In addition to the new roundhouse, the company built between and another machine shop, a register station, a pumphouse, and offices for the roundhouse and the blower. By , at the peak of its development, the Erie Railway Yards at Susquehanna consisted of three major functionally distinct complexes.

The oldest of these complexes was centered on the original roundhouse. Termed the Old Roundhouse Complex, this part of the Yards contained the old roundhouse, turntable, and an office. The larger New Roundhouse Complex, built between , consisted of the new roundhouse and turntable, and office, and ten additional buildings of various functions.

The third complex in the Yards was the Shop Complex. This Complex consisted of thirteen buildings, including an office, a machine shop, a forge, a foundry, and various other shops for fabricating and repairing locomotive and rail car parts.

In all, the Erie Railway Yards contained 29 individual buildings in Throughout the first half of the twentieth century, the workforce at the Yards fluctuated between and persons. Susquehanna and Oakland consisted of primarily residences and apartments for the workers at the railroad shop and roundhouse complex. Two older residents recalled that the service facilities of the two towns were not adequate for the population; most of the people traveled elsewhere to shop. Because most of the inhabitants were railroad employees or were members of railroad employee families, they could travel on the railroad for reduced rates, and later, for free.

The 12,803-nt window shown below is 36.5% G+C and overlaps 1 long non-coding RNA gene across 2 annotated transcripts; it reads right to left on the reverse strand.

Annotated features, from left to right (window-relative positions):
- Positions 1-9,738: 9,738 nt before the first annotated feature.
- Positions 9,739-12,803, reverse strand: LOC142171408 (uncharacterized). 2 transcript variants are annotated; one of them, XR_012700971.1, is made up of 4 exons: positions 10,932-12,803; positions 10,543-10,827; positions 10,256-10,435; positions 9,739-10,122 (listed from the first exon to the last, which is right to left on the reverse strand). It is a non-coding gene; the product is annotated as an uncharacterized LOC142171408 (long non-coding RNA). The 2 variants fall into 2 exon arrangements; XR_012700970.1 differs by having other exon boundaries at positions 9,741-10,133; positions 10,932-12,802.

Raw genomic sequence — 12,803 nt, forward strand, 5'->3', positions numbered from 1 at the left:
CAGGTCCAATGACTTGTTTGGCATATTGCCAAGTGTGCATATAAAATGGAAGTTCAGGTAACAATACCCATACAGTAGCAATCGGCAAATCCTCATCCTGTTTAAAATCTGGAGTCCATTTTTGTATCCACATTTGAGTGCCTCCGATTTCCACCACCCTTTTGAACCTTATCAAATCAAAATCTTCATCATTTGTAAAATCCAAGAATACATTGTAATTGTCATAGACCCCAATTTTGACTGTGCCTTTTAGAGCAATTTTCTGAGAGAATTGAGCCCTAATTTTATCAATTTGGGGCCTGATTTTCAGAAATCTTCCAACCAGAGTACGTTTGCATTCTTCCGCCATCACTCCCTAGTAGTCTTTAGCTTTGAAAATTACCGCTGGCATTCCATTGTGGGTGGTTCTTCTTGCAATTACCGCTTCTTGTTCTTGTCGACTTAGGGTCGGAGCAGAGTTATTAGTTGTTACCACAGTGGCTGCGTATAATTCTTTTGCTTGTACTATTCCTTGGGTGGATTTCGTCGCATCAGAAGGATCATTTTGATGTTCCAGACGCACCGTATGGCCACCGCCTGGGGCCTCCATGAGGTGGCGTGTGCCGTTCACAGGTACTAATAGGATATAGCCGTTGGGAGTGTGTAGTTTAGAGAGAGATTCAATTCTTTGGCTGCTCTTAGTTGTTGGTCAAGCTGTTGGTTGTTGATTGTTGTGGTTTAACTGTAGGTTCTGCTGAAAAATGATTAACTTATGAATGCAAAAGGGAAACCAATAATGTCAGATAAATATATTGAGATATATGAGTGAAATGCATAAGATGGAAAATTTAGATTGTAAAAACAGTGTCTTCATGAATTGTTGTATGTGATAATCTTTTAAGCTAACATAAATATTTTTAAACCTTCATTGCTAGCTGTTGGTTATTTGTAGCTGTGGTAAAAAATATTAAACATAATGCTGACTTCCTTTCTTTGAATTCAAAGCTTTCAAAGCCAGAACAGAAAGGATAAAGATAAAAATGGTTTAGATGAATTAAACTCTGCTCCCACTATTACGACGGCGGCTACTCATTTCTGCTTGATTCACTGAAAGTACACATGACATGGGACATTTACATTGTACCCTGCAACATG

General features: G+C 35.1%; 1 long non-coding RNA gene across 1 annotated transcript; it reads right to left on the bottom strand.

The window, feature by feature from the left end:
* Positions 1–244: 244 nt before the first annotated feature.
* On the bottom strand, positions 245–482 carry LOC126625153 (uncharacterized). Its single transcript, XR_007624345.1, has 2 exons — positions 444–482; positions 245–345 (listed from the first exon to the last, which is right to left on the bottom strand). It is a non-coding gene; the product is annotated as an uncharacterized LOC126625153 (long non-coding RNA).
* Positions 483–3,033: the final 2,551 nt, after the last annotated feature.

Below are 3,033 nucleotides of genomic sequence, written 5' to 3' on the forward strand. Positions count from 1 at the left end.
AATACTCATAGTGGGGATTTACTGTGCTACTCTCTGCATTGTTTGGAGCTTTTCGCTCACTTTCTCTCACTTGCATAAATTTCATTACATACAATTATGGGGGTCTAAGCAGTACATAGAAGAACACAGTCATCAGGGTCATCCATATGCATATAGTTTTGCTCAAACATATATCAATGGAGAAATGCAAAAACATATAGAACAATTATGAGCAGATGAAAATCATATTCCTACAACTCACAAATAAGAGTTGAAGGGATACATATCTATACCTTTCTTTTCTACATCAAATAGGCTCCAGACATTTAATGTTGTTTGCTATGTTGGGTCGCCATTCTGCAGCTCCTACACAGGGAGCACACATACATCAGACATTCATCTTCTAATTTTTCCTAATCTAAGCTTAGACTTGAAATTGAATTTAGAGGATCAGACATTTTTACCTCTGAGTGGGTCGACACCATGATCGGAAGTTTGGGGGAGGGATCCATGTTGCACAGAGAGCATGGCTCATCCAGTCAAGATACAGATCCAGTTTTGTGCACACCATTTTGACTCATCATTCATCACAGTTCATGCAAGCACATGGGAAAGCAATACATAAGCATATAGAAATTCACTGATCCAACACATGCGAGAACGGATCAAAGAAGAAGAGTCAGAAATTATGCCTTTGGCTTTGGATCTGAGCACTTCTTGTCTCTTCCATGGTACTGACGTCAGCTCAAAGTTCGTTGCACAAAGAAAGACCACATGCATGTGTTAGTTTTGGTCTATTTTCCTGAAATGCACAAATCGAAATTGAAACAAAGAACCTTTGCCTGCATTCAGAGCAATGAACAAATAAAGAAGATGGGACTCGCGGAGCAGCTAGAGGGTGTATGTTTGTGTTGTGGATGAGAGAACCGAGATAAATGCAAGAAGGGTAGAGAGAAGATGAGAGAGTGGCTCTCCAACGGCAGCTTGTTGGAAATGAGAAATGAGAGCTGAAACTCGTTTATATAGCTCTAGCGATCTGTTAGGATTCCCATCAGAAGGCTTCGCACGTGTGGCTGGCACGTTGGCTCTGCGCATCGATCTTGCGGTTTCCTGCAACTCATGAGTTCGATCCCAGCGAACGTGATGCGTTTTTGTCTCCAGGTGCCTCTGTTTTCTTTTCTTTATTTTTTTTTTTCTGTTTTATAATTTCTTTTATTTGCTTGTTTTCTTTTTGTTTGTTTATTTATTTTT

As a result, many people regularly shopped in Binghamton, New York, less that a half-hour away by train. Some made the three-hour trip to New York to shop, even for groceries.

The reduced and free fares also operated in the reverse direction; many workers at the Susquehanna shop and roundhouse complex lived in Binghamton or Windsor, and came to work on the train. During the last half of the nineteenth and first three decades of the twentieth centuries, the Erie Railway yards at Susquehanna bustled with activity. Locomotives and locomotive parts were forged and machined in the shops. Cars were constructed and painted there. Freight from both east and west was sorted on the sidings in front of the shops.